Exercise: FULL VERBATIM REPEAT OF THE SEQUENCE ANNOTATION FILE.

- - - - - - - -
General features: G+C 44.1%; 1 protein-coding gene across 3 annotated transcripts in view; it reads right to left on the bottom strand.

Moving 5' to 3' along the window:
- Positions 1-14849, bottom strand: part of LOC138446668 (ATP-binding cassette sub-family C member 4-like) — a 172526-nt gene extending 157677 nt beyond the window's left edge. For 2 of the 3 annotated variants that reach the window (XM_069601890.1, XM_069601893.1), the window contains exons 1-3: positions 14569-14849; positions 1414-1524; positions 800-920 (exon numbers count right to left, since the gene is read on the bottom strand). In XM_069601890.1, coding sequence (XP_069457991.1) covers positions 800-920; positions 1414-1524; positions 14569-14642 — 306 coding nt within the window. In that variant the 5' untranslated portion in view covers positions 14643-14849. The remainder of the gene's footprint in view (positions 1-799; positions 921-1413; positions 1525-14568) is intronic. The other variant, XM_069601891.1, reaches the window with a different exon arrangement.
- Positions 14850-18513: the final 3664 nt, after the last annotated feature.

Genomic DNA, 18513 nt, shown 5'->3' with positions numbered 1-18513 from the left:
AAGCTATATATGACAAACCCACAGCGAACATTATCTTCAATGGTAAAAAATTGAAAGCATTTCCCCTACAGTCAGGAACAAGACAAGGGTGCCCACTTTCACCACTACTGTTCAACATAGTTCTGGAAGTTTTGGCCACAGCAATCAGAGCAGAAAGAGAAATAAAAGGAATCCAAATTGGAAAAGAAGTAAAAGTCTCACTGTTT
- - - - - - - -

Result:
General features: G+C 44.1%; 1 protein-coding gene across 3 annotated transcripts in view; it reads right to left on the bottom strand.

Moving 5' to 3' along the window:
- Positions 1-14849, bottom strand: part of LOC138446668 (ATP-binding cassette sub-family C member 4-like) — a 172526-nt gene extending 157677 nt beyond the window's left edge. For 2 of the 3 annotated variants that reach the window (XM_069601890.1, XM_069601893.1), the window contains exons 1-3: positions 14569-14849; positions 1414-1524; positions 800-920 (exon numbers count right to left, since the gene is read on the bottom strand). In XM_069601890.1, coding sequence (XP_069457991.1) covers positions 800-920; positions 1414-1524; positions 14569-14642 — 306 coding nt within the window. In that variant the 5' untranslated portion in view covers positions 14643-14849. The remainder of the gene's footprint in view (positions 1-799; positions 921-1413; positions 1525-14568) is intronic. The other variant, XM_069601891.1, reaches the window with a different exon arrangement.
- Positions 14850-18513: the final 3664 nt, after the last annotated feature.

Genomic DNA, 18513 nt, shown 5'->3' with positions numbered 1-18513 from the left:
AAGCTATATATGACAAACCCACAGCGAACATTATCTTCAATGGTAAAAAATTGAAAGCATTTCCCCTACAGTCAGGAACAAGACAAGGGTGCCCACTTTCACCACTACTGTTCAACATAGTTCTGGAAGTTTTGGCCACAGCAATCAGAGCAGAAAGAGAAATAAAAGGAATCCAAATTGGAAAAGAAGTAAAAGTCTCACTGTTT